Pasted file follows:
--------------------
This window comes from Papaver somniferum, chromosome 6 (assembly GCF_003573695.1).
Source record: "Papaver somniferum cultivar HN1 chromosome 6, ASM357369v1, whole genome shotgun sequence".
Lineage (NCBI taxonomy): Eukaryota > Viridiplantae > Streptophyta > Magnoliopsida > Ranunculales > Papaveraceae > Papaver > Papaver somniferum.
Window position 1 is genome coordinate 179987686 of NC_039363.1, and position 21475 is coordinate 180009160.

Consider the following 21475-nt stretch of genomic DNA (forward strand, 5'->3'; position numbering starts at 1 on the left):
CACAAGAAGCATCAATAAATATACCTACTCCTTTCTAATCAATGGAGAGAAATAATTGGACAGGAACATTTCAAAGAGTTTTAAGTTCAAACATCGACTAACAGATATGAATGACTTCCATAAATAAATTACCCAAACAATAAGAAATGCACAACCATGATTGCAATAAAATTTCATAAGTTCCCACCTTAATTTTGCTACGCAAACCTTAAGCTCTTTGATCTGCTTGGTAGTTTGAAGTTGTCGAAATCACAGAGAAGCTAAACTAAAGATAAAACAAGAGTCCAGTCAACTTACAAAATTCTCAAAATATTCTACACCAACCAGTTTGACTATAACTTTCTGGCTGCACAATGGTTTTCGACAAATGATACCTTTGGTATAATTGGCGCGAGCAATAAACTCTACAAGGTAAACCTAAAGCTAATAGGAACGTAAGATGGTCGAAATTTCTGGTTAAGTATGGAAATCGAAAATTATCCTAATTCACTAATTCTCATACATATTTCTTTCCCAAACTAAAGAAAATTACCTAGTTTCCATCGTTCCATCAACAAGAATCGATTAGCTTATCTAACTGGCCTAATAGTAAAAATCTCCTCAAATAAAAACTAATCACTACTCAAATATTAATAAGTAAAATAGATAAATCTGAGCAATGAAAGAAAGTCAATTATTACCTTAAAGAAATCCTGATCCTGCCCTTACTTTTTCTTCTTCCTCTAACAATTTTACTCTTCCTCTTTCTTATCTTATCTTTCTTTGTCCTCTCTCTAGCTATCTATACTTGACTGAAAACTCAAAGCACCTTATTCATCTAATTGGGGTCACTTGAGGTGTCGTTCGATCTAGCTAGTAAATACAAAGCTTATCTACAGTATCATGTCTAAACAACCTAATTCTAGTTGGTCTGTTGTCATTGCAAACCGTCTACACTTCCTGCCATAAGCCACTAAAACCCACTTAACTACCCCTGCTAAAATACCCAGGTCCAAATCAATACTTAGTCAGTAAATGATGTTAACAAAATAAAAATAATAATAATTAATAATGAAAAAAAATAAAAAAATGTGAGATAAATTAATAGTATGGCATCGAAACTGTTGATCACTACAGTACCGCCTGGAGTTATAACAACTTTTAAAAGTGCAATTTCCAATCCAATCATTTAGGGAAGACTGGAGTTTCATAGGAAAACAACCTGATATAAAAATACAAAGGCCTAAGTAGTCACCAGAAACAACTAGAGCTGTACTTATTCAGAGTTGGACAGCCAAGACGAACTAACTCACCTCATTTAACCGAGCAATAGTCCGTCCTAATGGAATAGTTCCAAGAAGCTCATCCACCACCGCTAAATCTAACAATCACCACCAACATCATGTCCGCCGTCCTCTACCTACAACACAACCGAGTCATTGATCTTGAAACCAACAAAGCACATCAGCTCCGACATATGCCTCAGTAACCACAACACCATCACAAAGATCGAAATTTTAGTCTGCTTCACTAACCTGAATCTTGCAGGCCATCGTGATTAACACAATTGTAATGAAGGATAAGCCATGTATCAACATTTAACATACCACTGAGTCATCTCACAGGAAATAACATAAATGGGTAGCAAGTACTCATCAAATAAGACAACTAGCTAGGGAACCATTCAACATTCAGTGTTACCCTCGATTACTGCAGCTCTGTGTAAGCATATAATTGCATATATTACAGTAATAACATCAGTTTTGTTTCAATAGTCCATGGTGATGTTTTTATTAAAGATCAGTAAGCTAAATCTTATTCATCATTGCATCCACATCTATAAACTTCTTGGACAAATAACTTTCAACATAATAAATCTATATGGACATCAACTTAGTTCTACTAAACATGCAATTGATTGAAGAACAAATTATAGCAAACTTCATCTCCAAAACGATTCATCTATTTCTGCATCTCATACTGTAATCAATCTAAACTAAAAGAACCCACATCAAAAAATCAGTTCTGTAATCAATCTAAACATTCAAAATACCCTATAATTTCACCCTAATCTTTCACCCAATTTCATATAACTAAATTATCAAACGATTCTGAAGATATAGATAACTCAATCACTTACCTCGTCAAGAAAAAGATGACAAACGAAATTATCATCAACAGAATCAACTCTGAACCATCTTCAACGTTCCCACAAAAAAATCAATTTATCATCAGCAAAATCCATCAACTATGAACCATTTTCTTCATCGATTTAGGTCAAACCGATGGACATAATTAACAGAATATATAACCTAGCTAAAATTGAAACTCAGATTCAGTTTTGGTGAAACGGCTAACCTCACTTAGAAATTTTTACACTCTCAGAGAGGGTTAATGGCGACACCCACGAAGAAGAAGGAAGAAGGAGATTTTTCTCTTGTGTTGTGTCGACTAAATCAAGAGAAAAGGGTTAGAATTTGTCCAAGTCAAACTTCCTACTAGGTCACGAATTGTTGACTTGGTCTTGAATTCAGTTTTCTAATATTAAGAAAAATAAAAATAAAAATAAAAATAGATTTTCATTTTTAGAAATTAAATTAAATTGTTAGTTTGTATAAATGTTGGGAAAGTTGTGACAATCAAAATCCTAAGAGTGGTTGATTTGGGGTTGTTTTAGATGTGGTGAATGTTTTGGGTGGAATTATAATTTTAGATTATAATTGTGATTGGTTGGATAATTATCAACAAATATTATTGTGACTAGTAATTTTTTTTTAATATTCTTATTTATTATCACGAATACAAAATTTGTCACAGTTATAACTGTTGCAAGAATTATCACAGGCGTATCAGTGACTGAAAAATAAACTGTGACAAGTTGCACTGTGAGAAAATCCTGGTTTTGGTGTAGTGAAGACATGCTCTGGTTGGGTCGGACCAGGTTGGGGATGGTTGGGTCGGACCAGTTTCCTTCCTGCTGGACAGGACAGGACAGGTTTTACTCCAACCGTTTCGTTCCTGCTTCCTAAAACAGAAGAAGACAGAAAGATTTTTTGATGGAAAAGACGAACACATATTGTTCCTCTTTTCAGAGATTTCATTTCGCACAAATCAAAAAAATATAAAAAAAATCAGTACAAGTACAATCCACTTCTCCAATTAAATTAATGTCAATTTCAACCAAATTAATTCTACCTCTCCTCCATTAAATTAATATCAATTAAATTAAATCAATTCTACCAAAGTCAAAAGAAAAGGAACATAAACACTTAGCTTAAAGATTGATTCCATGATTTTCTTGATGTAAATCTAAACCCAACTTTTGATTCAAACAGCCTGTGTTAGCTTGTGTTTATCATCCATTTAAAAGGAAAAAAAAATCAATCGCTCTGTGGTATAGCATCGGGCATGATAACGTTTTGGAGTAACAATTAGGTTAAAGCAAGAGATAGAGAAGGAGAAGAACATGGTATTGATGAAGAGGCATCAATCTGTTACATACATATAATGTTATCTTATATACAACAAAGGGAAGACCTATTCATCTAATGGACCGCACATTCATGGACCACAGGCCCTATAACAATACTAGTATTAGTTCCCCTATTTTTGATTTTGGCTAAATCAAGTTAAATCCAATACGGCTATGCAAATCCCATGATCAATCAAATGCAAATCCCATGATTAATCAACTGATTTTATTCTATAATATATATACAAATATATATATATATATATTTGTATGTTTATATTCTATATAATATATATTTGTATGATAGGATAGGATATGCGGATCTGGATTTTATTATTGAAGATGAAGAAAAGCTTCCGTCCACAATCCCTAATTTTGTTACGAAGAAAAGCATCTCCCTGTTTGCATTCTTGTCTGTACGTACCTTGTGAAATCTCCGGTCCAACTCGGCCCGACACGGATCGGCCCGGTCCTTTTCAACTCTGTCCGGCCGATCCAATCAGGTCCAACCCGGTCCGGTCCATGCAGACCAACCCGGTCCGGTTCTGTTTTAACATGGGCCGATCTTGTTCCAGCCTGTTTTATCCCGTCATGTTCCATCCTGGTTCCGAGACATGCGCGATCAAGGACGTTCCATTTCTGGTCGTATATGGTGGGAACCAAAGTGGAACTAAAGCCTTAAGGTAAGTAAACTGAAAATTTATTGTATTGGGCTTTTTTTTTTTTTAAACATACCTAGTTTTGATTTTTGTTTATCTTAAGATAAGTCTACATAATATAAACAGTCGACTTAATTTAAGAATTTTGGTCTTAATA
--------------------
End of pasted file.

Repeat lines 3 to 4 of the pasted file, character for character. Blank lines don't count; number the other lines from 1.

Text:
Lineage (NCBI taxonomy): Eukaryota > Viridiplantae > Streptophyta > Magnoliopsida > Ranunculales > Papaveraceae > Papaver > Papaver somniferum.
Window position 1 is genome coordinate 179987686 of NC_039363.1, and position 21475 is coordinate 180009160.